Final Fantasy V: Separation of story and gameplay mechanics

Final Fantasy is something of a genre unto itself. Moreso, in my opinion, than most game franchises. There’s a significant number of people who play the Final Fantasy games and no other CRPGs. It has its own convetions and vocabulary, things that fans of the series understand from earlier games, making it easier for those in the know but harder for outsiders to get in — something that I’d argue is a big part of genre in any medium.

Often, genre in games is reinforced by things that don’t make sense, but which the player doesn’t question.

Usually it’s a matter of gameplay considerations trumping common sense, as is right and proper. In most first-person shooters, you can take multiple bullets to the chest without so much as slowing down, because the alternative would be a less enjoyable game. You can make in-game excuses for it, declare that the player is wearing power armor or something, but you don’t really need to, because most of the players understand the conventions of the genre.

Or consider healing items, potions and medikits and so forth that instantly remove damage when used. One of the most ridiculous things I’ve ever seen in a noninteractive cutscene was a moment in the final boss battle of Prince of Persia 3D — not The Sands of Time, but the largely-forgotten one from several years before. In it, the baddie you’re fighting (some kind of anthropomorphic tiger), badly beaten, takes a moment to pull out a vial of orange fluid, uncork it, and gulp it down, restoring him enough to begin the next stage of the fight. It’s not at all unusual in games for players to do this sort of thing, but the presentation here makes it seem like part of the story rather than part of the game, and that draws attention to the absurdity of the idea.

Final Fantasy has healing potions, which can be used in combat. It also has a number of status effects which can be cured with specific items: “Antidote” for poisoned characters, “Soft” for petrified ones, “Cornucopia” for those artificially aged by magical aging effects — not all of the effects are obvious, but since they’re mostly the same from game to game, you learn them. Or, if you have enough mana, you can cure any status effect with the spell Esuna, a nonsense word that doesn’t seem to mean anything in Japanese either, but which players of the series will recognize immediately.

But if you’re really low on mana, you should stay at an inn, which heals the entire party, recovers mana, and removes status ailments all at once. If you’re not near an inn, there are tents and cottages, which are like small, portable inns. (Based on the graphics, “cottage” is probably a mistranslation. It looks like a larger tent.) The animation that results from using a tent or cottage makes it clear that you’re staying in it overnight, although it only takes a few seconds of real time. Unlike potions, you can’t use them during combat — in fact, you can only use it in places where you can save the game, which is to say, anyplace outdoors plus save points in dungeons. But like potions, tents and cottages are single-use items. That’s their first violation of common sense. It reminds me a little of the keys in early Ultimas, which were more like single-use lockpicks.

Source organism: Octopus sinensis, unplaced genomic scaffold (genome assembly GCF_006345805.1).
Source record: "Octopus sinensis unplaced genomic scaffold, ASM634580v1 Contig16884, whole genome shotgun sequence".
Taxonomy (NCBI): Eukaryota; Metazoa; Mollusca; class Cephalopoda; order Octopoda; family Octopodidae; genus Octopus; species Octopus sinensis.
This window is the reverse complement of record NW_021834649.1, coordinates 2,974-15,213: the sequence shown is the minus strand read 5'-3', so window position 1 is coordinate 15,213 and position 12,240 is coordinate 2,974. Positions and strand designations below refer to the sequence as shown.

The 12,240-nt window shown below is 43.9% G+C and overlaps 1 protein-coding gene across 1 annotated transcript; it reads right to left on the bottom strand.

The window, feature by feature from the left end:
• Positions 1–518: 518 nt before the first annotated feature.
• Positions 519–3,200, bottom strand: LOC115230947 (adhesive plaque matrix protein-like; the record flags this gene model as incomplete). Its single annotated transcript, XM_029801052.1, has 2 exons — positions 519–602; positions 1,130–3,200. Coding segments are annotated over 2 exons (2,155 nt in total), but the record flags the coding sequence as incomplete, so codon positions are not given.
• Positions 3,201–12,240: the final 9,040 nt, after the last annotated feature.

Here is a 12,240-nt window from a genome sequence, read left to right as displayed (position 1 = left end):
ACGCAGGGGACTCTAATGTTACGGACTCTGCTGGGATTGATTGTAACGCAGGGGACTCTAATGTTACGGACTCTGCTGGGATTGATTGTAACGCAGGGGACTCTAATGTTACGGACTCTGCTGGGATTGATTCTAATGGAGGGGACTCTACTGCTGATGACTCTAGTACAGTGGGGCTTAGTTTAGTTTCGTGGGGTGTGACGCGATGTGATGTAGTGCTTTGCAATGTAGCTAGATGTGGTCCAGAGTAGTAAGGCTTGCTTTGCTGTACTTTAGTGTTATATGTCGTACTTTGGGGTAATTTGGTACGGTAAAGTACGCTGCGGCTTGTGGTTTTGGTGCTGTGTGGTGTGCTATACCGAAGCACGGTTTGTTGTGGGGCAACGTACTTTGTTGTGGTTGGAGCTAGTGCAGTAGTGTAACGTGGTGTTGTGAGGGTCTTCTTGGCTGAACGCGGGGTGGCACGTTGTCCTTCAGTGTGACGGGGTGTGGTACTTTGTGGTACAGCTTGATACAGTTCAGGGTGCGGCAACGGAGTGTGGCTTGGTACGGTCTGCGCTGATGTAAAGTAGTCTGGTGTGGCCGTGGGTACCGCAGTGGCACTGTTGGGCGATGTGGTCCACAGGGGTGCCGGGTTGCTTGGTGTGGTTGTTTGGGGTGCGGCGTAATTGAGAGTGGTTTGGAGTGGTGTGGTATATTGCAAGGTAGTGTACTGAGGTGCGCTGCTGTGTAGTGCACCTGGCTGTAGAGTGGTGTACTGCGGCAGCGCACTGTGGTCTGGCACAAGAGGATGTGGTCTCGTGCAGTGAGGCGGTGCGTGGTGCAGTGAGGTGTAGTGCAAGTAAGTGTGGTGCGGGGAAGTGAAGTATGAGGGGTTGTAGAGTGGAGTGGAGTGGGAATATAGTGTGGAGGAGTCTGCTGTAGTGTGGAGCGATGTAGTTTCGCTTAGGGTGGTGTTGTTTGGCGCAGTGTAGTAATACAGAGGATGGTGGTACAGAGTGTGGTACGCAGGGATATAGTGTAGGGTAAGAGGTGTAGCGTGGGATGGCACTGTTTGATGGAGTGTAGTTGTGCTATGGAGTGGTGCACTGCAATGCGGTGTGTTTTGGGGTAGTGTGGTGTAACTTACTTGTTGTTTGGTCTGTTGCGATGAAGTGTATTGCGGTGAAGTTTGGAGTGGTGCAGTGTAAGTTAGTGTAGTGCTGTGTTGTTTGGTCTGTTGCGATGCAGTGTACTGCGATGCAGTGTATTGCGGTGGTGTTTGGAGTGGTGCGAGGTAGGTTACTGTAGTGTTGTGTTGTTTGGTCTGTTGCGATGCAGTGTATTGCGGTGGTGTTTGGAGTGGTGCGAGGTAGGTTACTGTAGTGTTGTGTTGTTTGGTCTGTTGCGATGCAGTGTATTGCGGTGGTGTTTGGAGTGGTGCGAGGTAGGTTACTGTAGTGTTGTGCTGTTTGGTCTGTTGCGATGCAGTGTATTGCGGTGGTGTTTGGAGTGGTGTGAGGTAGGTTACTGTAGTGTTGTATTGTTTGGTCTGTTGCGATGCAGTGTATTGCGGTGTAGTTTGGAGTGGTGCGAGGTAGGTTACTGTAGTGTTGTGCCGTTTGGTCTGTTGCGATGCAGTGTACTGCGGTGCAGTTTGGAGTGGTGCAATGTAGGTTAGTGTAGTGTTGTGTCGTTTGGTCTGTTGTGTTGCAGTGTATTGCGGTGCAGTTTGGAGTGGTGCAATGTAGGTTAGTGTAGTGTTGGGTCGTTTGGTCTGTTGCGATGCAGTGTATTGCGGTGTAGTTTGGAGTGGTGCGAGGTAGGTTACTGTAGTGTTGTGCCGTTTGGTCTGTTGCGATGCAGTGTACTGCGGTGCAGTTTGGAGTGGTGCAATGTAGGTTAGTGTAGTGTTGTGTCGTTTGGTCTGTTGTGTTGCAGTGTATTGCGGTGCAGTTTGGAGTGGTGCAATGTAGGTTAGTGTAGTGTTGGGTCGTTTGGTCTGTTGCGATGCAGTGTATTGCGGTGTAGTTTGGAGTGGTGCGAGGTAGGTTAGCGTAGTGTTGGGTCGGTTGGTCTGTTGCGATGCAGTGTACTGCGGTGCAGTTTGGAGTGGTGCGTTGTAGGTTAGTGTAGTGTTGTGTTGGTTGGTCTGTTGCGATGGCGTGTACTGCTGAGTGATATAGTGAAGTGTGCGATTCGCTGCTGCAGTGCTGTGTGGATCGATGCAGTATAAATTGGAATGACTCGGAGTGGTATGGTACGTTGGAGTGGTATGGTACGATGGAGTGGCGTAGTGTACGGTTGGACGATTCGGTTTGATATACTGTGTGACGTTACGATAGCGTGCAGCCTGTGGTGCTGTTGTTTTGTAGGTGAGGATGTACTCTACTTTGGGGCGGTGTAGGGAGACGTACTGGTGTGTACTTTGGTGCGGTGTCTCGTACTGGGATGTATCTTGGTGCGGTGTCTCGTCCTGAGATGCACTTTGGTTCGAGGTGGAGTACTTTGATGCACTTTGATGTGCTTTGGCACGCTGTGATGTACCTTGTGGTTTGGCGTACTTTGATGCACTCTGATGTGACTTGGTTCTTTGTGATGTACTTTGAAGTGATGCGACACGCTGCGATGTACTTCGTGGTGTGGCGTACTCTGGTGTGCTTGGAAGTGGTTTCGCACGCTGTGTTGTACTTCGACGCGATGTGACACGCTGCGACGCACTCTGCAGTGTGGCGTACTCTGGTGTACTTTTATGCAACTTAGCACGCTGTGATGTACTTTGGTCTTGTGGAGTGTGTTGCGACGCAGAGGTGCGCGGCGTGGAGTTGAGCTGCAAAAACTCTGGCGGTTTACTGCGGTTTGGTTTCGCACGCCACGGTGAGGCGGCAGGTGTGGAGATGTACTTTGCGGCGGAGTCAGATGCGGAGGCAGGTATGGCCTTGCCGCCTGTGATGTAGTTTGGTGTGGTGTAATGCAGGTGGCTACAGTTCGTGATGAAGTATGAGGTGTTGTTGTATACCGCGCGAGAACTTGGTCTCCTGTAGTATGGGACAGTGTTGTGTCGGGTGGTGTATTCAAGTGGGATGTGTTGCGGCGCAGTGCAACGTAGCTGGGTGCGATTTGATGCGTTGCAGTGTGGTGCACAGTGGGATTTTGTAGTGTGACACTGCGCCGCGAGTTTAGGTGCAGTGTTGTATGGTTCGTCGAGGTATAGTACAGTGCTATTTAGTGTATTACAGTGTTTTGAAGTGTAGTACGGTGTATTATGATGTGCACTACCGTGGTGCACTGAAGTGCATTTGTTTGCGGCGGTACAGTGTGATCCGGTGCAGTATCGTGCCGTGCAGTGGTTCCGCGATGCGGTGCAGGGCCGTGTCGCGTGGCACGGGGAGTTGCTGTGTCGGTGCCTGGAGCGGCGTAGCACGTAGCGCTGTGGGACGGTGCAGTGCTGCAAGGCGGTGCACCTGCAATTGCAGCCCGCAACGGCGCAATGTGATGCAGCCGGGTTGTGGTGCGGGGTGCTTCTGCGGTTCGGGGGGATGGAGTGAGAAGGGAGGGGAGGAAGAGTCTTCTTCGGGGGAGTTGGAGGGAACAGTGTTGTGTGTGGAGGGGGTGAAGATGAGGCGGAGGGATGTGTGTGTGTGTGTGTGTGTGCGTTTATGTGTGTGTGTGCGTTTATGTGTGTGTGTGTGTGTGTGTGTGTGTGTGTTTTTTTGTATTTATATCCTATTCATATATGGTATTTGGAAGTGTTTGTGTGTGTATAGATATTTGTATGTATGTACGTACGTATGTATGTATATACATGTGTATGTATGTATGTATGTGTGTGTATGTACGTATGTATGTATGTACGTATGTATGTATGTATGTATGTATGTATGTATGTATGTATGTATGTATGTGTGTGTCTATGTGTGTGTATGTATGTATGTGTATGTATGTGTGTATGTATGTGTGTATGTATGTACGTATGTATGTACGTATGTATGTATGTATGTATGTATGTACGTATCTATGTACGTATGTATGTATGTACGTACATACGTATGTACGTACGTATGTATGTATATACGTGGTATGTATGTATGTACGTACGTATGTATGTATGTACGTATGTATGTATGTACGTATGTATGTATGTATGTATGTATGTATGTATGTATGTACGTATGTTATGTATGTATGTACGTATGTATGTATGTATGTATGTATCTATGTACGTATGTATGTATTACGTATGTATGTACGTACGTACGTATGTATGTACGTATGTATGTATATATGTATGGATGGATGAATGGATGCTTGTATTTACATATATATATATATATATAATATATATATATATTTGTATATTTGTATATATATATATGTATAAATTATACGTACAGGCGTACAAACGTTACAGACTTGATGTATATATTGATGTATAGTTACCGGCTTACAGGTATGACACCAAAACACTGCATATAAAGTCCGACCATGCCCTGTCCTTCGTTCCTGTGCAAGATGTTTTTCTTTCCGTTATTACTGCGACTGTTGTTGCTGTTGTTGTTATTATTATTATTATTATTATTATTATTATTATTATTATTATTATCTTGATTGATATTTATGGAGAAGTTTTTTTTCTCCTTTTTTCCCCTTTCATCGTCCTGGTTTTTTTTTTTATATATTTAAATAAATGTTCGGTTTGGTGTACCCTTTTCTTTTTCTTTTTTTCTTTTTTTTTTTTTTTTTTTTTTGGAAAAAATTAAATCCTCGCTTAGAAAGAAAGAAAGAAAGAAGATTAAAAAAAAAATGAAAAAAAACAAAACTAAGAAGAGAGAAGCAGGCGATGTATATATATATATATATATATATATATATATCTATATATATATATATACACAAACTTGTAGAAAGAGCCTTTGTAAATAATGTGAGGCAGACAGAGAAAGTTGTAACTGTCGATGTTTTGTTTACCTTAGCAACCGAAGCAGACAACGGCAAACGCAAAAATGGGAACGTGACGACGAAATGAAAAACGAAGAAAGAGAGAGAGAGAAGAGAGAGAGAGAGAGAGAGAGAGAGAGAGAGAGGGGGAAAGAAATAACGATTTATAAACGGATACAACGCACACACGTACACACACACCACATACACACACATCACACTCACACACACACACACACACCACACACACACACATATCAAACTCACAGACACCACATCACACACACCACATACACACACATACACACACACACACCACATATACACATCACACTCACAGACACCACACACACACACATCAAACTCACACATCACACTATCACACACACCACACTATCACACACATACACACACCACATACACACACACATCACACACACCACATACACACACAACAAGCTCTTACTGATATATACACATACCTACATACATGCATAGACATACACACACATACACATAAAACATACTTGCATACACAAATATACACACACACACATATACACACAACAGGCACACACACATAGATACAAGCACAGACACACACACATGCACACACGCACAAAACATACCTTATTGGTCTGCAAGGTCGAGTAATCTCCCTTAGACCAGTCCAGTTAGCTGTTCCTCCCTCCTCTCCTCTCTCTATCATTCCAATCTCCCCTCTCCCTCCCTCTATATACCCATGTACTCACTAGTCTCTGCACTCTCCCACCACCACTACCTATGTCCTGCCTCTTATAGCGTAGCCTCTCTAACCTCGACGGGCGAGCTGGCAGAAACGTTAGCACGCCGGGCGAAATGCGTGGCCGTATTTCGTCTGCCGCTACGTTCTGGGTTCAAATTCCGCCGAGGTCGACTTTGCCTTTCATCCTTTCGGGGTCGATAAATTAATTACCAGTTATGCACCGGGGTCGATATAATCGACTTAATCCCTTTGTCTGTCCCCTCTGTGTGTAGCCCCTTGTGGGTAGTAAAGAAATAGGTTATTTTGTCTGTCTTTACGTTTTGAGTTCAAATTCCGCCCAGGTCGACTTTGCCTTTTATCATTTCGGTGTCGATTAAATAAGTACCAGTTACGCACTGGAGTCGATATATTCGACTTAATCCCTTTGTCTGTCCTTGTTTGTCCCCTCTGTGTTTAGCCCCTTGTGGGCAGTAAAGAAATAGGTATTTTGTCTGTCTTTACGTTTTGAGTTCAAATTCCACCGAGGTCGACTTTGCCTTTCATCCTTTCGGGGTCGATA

The second violation is something that I don’t think really came up in FF1, but which I’ve just had a fairly big dose of in FF5. There are portions of this game where it tries to create a sense of urgency in the story that isn’t actually present in gameplay. At one point, for example, you infiltrate the tower that’s projecting the force field around X-Death’s castle. While you climb to the tower’s peak, Zeza the Dawn Warrior goes to the basement to where the bulk of the machinery is housed and waits for you, first reminding you to hurry, because you don’t have much time before X-Death’s forces overwhelm you. You battle your way up through the tower, and just before the top, hey! A save point! Let’s pitch camp.

My point isn’t that this is unrealistic. My point is that it actually took me a day or so to remember this. The mission is part of the plot, and the tent is part of the game, and seldom the twain shall meet.